Out and About

Q Cinema shows life, love and the pursuit of happiness

A film festival with queens, bears and fairies? Think it must be time for the cartoons and Grimm tales of the KidFilm fest again? Catch up on the lingo because this is Q Cinema. But that's not "Q" for quadruplets or quintuplets or any other combination of munchkins and rug rats. That's "Q" for queer, as in Fort Worth's Gay and Lesbian International Film Festival, which celebrates its fifth year this month.

Like most 5-year-olds, Q Cinema is now steady on its feet. This year's festival has several local and national premieres of documentaries and fictional pieces, plus films with plenty of local connections. There's Neverland, an updating of the Peter Pan story set in a decaying amusement park where Tinkerbell isn't the only fairy and the original story's kids in war paint are now grown-ups in a Native American-style drag show. Then, A Bear's Story focuses on a heavy-set, hairy-chested gay man who feels like a pariah in gay clubs until he finds a meeting of "bears," a group of men who look like him. Opening night features Danny in the Sky, a French film with English subtitles about an aspiring gay model who ends up working in strip bars and on porn films.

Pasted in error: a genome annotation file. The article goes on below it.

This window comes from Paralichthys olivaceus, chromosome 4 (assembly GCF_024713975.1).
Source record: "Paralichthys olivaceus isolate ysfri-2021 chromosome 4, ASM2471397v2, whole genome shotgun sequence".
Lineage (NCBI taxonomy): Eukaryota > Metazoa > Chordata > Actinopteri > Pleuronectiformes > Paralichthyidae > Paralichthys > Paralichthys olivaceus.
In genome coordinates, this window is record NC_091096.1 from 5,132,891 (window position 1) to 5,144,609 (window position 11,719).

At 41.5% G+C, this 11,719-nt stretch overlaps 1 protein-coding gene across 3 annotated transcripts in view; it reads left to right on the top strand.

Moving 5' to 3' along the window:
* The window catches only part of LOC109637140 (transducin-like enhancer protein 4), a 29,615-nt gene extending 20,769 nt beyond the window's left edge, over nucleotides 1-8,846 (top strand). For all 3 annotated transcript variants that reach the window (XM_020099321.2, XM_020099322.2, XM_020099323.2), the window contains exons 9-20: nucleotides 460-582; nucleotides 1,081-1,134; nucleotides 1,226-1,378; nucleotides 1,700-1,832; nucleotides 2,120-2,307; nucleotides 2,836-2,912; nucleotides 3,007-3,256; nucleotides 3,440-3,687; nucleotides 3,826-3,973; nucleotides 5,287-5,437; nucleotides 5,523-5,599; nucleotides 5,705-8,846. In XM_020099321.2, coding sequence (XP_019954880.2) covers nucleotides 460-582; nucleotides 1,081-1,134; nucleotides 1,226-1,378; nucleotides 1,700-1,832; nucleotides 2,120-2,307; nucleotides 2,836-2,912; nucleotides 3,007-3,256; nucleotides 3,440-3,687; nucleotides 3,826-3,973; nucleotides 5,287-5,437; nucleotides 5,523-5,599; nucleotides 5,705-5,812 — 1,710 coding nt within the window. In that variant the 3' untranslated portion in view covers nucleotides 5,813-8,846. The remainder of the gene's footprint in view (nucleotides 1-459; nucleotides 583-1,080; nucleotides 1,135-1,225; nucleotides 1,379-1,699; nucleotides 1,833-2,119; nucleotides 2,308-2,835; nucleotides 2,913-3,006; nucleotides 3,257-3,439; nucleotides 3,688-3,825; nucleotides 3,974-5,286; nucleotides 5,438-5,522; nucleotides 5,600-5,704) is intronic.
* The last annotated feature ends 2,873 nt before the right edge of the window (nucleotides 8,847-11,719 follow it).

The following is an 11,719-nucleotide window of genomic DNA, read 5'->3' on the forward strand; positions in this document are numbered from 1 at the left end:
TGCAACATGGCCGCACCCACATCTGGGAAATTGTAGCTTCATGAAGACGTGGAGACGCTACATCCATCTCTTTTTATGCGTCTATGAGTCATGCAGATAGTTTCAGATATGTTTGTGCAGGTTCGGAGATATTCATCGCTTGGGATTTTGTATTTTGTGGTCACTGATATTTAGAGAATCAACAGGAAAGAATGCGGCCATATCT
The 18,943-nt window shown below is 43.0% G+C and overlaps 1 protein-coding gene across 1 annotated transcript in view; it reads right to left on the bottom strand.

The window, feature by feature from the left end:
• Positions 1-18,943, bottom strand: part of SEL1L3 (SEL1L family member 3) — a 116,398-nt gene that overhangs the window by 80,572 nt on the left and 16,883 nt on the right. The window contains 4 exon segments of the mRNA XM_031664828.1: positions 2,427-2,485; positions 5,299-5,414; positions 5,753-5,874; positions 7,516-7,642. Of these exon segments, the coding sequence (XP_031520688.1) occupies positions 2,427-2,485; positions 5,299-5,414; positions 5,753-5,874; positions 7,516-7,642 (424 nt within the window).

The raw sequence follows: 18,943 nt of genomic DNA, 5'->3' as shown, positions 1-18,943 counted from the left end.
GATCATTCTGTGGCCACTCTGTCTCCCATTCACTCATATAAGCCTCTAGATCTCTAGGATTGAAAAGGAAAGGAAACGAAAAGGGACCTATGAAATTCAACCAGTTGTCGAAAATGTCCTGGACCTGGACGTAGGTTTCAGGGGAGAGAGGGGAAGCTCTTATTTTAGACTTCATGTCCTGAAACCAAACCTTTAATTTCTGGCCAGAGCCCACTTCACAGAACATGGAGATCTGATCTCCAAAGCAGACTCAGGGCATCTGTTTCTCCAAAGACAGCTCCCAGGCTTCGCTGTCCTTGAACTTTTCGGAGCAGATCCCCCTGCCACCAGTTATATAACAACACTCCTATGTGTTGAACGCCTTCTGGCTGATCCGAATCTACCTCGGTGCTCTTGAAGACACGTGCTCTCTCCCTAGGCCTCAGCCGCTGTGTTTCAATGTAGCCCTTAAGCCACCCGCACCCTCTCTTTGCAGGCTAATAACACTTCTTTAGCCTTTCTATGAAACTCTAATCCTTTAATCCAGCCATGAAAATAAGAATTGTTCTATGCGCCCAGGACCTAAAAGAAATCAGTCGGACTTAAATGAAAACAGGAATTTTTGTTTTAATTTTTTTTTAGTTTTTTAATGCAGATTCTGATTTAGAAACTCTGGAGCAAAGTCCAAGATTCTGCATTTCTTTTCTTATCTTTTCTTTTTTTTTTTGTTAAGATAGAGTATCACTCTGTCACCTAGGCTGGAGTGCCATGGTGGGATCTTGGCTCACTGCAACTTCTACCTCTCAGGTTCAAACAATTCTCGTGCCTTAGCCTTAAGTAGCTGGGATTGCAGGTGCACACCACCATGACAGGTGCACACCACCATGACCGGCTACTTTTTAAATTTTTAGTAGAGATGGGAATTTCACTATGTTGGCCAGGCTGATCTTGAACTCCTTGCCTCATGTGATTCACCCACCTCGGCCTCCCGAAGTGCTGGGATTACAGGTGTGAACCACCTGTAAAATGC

Wave Babes, Georgia Ragsdale's parody of Blue Crush
Wave Babes, Georgia Ragsdale's parody of Blue Crush

Details

Q Cinema, Fort Worth's Gay and Lesbian International Film Festival, is June 19 to June 26 at Sundance Square's Four Day Weekend Theater, The Modern Art Museum of Fort Worth, The Victory Arts Center, the Fort Worth Public Library and Best Friends Club. Opening night is $20; closing night is $10. Screenings are $7 each, or a full festival pass is $50. Call 817-462-3368 or visit www.qcinema.org.

But the gamut is even more broad. The subject matters represented include how ethnicity affects the coming-out process, whether monogamy is possible, how non-mainstream religions view homosexuality, the mythological "gaydar," lesbian bodybuilders and raising a child with two daddies. There are murder mysteries, parodies of famous "straight" films and even Kelly Clarkson (the former American Idol appears in Issues 101). There's plenty to learn--besides some new slang.

 
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